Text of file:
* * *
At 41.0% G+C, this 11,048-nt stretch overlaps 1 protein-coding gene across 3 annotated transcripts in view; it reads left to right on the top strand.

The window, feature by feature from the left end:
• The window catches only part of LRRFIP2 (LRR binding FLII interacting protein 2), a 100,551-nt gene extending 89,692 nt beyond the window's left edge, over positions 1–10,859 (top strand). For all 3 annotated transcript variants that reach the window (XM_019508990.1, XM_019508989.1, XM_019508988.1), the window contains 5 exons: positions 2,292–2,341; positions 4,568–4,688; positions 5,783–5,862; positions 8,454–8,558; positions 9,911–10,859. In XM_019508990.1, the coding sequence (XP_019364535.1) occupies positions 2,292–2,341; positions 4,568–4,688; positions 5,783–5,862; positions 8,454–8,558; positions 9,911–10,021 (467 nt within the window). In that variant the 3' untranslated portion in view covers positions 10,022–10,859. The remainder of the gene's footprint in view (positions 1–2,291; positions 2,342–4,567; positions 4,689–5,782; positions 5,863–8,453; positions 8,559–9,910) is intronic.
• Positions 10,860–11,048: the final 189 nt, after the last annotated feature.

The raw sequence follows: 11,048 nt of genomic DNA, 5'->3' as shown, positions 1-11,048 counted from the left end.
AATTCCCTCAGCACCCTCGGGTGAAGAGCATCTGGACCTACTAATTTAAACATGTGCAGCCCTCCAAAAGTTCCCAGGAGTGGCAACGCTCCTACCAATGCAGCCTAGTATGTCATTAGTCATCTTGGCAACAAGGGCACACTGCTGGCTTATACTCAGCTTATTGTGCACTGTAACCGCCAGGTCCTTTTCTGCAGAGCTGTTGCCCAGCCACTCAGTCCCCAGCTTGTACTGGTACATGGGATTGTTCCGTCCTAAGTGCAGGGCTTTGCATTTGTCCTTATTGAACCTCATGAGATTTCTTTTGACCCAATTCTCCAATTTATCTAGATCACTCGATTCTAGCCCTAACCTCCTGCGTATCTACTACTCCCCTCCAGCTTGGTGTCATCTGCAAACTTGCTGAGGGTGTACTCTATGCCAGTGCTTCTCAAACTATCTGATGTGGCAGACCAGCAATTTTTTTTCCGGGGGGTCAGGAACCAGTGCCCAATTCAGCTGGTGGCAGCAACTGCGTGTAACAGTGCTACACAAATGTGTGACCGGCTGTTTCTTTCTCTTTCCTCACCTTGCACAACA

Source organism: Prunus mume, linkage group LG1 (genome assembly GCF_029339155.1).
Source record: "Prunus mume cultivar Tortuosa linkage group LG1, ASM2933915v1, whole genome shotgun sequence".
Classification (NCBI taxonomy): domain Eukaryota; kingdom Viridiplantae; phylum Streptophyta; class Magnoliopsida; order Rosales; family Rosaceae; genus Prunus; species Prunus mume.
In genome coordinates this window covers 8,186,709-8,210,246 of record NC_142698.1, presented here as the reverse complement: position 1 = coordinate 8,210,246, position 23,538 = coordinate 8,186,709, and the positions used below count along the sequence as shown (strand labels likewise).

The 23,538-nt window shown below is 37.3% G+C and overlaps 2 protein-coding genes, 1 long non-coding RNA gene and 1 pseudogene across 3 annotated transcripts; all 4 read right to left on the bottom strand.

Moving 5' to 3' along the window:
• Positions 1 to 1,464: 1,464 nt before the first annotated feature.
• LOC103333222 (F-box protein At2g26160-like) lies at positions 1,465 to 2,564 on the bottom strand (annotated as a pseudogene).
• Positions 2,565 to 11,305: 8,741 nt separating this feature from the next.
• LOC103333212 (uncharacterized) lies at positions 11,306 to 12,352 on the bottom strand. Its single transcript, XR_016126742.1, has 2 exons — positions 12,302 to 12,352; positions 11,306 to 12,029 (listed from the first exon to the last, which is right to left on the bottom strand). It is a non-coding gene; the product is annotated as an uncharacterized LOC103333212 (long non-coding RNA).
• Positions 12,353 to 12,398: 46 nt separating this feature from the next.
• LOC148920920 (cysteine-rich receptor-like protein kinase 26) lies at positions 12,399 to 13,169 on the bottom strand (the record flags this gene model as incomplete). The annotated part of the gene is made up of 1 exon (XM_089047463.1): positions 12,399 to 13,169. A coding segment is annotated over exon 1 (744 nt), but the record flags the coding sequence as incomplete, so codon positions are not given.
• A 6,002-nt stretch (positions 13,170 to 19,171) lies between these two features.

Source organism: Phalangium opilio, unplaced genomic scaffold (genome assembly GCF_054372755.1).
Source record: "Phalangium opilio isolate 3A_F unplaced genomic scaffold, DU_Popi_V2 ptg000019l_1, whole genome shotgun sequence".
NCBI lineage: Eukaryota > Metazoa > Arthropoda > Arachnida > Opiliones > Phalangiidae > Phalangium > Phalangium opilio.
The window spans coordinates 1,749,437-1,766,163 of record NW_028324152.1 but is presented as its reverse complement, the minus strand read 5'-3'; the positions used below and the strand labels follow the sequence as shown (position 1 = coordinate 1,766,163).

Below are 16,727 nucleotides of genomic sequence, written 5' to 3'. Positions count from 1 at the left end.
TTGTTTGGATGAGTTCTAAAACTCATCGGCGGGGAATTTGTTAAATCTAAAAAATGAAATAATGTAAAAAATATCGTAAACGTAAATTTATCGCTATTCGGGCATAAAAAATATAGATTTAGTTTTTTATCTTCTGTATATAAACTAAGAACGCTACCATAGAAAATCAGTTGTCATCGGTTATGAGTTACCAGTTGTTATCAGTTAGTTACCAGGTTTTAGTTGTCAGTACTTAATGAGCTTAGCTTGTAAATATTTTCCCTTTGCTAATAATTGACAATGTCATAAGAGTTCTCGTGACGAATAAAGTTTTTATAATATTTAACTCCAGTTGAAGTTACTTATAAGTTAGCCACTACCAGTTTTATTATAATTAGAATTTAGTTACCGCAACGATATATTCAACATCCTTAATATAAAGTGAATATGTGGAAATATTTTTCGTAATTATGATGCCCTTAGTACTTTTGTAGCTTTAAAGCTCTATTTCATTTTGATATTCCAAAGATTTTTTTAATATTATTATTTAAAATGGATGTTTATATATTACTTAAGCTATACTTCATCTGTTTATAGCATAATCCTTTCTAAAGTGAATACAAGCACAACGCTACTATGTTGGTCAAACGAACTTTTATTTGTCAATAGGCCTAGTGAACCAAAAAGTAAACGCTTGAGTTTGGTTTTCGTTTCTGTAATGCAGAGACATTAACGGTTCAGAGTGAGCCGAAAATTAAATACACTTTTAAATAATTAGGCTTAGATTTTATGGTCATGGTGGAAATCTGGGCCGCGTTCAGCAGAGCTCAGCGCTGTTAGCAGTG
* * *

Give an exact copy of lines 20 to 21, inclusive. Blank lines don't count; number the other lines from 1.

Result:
Source organism: Phalangium opilio, unplaced genomic scaffold (genome assembly GCF_054372755.1).
Source record: "Phalangium opilio isolate 3A_F unplaced genomic scaffold, DU_Popi_V2 ptg000019l_1, whole genome shotgun sequence".